Racing season a go, but future of Waterford track uncertain
The New London-Waterford Speedbowl, which wealthy businessman Bruce J. Bemer bought at auction in 2014, is on track for a delayed opening this season and its future ownership is in question amid a sex trafficking scandal unprecedented in Connecticut.
Convicted of sex trafficking crimes Wednesday, Bemer, 65, of Glastonbury faces a lengthy prison sentence and the potential for his fortune — estimated in the tens of millions — to be distributed among more than a dozen victims and their attorneys in civil litigation.
The Speedbowl’s management announced Friday that the track tentatively is scheduled to open the first week of June, about the same time its owner faces life-changing court proceedings. Jury selection for some of Bemer’s civil lawsuits is scheduled for June 4 in Superior Court in Bridgeport. His sentencing date is June 6 in his criminal case.
As the racetrack’s operators hurry to finish a renovation project that includes replacing the grandstands for the first time in its 69 year history, civil attorneys are accelerating their efforts to collect damages for Bemer’s victims.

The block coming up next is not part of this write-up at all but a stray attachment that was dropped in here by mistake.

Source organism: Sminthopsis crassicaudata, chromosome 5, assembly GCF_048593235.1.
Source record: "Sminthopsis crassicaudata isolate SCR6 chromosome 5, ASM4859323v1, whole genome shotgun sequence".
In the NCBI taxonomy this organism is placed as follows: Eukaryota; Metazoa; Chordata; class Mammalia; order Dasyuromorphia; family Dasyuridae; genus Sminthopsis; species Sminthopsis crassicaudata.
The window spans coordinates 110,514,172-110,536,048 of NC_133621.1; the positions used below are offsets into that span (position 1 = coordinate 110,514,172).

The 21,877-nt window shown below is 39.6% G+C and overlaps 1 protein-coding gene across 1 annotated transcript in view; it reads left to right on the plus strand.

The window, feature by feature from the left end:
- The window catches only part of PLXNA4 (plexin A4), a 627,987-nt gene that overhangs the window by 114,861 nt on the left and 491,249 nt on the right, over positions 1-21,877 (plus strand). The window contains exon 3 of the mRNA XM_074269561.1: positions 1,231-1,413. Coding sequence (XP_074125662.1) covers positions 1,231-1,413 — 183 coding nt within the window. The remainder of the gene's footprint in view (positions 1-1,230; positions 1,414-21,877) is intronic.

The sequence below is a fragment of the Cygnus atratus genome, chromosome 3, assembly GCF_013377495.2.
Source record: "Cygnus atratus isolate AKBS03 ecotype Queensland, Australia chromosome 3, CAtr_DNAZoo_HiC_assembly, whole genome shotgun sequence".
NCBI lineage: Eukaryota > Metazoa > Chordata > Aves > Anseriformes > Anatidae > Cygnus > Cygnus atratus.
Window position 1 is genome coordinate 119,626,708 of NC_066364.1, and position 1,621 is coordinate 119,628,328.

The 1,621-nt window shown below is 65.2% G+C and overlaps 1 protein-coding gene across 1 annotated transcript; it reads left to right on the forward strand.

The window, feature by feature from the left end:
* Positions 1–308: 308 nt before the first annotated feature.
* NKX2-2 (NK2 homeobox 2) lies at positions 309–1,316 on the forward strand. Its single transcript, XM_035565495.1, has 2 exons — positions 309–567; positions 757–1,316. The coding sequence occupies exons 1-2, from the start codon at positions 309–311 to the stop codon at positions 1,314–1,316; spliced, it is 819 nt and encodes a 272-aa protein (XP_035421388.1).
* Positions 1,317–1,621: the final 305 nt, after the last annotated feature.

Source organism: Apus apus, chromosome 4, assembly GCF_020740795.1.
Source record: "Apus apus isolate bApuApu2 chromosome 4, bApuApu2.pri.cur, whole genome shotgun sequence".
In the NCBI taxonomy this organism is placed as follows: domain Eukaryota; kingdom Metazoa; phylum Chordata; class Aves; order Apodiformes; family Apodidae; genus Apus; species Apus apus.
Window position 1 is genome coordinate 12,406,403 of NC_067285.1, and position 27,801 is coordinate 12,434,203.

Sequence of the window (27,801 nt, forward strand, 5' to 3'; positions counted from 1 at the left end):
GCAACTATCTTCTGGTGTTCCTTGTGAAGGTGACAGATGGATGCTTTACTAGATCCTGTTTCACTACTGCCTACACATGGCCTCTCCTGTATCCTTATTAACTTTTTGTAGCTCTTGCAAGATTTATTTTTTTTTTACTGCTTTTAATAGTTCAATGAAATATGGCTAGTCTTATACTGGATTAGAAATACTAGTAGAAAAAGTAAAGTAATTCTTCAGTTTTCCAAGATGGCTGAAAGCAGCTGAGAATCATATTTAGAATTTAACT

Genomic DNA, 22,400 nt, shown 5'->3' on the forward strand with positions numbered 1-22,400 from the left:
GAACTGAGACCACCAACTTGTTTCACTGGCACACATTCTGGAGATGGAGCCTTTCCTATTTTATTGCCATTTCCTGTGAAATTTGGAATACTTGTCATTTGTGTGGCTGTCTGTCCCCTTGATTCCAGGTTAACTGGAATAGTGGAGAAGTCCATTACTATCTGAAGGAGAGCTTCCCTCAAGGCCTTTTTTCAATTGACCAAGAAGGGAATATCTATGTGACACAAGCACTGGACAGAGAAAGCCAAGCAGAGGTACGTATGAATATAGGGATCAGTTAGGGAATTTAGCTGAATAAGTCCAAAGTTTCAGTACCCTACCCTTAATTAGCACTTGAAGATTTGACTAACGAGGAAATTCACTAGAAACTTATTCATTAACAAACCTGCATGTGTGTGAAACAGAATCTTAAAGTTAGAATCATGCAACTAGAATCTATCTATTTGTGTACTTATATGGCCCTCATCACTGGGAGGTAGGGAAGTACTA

“We’re pressing forward, and my plan is to take every penny from that man,” said attorney Joel Faxon, who is representing eight victims or their estates and said he has another client “waiting in the wings” to bring a civil action.
Attorney Ryan Barry, whose Manchester firm, Barry, Barall & Spinella, represents Bemer, said the firm wouldn’t comment on pending cases.
Bemer is free on 25 million in assets as a prejudgment remedy, should he be found liable in the civil cases. The ruling indicated the plaintiffs proved probable cause exists to find him liable of doing harm to vulnerable young men.
“The only way to stop him from human trafficking is to take all his money, every single penny, so he can’t do it to any other child, he can’t do it to any other mentally ill person or drug-addicted person or their families,” Faxon said. “He’s ruined entire families and it needs to stop.”